Saturday, February 24, 2018

Willful Blindness -- Does the Concept Expand the Statutory Element of the Crime of Knowledge? (2/24/18)

In United States v. Carbins, 2018 U.S. App. LEXIS 3585 (5th Cir. 2018), here, the defendant "was convicted of one count of conspiracy to defraud the United States in violation of 18 U.S.C. § 371, seven counts of aiding and abetting theft of Government money in violation of 18 U.S.C. §§ 2 and 641, and one count of aiding and abetting aggravated identity theft in violation of 18 U.S.C. §§ 2 and 1028A."

Readers of this blog will know that I have been troubled for some time about the potential scope of the concept of willful blindness.  (See search on willful blindness here.)  The concept goes by several names other than willful blindness (e.g., willful ignorance, deliberate ignorance, conscious avoidance, etc.), but I use willful blindness because the Supreme Court did in Global-Tech Appliances, Inc. v. SEB S.A., 563 U.S. 754 (2011), a civil patent infringement case which discussed the criminal use of the concept.  My general concern has been that, in cases requiring some knowledge as an element of the crime, deliberate ignorance can be a substitute for the required degree of knowledge even though Congress stated in the statute that knowledge was required for the crime.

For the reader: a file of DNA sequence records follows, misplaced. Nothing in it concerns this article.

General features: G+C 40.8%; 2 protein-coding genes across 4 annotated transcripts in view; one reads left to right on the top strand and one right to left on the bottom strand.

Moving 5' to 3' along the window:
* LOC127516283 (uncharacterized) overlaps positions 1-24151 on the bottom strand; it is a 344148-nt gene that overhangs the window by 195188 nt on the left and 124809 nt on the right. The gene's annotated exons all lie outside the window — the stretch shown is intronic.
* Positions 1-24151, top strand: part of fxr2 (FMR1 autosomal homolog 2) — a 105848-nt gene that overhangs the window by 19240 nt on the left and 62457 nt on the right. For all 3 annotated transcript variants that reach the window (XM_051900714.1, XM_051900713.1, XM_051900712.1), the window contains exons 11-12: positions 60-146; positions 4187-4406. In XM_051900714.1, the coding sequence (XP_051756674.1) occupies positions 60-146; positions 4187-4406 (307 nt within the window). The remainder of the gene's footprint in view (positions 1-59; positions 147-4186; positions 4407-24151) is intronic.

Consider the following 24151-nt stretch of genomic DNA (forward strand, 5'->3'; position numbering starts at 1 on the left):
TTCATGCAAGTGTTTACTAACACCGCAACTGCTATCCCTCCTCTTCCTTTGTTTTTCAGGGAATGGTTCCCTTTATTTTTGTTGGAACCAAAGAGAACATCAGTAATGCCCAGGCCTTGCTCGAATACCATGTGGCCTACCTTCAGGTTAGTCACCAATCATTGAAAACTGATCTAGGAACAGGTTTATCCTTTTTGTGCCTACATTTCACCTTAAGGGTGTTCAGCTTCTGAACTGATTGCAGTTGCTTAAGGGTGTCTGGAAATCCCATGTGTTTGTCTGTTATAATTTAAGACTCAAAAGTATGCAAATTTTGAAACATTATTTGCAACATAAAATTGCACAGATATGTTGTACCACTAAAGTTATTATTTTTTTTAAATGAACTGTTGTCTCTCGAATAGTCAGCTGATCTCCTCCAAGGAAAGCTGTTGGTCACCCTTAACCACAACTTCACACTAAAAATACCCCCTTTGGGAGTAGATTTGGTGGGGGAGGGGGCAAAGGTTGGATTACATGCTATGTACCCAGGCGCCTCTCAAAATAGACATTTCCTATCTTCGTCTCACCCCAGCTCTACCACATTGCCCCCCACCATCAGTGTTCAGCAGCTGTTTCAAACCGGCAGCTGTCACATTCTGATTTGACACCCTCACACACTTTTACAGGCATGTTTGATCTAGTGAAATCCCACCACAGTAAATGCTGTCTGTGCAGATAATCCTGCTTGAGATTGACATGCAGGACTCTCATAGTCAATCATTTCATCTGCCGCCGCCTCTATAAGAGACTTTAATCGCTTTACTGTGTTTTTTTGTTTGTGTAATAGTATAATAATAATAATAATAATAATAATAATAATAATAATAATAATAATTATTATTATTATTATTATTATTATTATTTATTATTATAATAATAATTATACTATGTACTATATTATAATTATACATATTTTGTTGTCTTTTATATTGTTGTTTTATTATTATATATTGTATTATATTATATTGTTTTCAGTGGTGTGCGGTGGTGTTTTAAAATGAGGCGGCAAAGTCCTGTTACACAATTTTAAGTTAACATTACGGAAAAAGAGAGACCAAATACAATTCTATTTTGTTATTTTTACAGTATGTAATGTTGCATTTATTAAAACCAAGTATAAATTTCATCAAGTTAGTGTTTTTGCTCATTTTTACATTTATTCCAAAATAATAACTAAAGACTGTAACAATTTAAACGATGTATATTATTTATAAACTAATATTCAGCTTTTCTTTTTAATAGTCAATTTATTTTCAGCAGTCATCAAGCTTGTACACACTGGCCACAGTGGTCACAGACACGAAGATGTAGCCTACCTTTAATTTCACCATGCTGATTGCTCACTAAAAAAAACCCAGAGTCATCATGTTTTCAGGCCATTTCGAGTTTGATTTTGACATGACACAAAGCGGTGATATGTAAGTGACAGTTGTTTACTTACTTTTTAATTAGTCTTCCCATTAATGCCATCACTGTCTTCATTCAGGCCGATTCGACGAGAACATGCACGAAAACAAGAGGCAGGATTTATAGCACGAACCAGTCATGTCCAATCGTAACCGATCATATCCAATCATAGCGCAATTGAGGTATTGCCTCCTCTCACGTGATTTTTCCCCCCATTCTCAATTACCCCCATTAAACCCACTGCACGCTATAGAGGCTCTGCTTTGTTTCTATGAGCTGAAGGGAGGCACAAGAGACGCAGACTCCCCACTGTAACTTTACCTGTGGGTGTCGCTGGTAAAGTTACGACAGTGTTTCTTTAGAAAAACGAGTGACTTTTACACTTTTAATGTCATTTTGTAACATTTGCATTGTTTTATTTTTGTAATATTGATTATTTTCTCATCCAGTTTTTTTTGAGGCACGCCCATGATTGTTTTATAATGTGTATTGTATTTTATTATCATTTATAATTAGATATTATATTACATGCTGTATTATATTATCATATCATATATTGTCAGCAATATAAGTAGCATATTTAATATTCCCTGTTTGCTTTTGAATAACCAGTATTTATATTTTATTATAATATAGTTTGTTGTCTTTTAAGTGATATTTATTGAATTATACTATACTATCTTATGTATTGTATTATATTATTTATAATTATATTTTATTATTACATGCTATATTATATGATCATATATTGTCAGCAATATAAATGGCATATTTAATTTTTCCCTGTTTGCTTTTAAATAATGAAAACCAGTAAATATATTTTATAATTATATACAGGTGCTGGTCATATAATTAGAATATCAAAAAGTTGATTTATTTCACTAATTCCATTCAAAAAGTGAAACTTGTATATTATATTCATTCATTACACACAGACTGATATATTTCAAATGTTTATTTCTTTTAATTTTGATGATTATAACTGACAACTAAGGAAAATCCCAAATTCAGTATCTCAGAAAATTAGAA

Most Title 26 tax crimes required a special, higher level of knowledge -- specific intent to violate a known legal duty.  I have been particularly concerned about the use of willful blindness to satisfy that knowledge element of the crime.

In Corbins, I read the following which was, I think, directed to a nontax crime that had a knowledge element:
As the Government contends, "[t]his court has expanded the definition of knowledge to include circumstances where a defendant exhibits deliberate ignorance." n19
  n19 United States v. Churchwell, 807 F.3d 107, 117 (5th Cir. 2015) (citation omitted).
I read Churchwell, here, and, indeed, the opinion does state (pp. 116-117):  "This court has expanded the definition of knowledge to include circumstances where a defendant exhibits deliberate ignorance."

The concept that a court can expand a statutory crime element seems to me to be fundamentally wrong.  I don't have any citation authority for my concern right now, but will be looking to see if there is any such authority.  I would appreciate any reader views on this subject.

If willful blindness is not a substitute for the knowledge element of the crime but is simply a factor, like circumstantial evidence, from which the trier of fact can infer the knowledge element, then it is not an expansion of the statute and my concern is not warranted.  My concern, of course, is that some triers of fact may be tempted to use it as a substitute for the statutory knowledge element of the crime.

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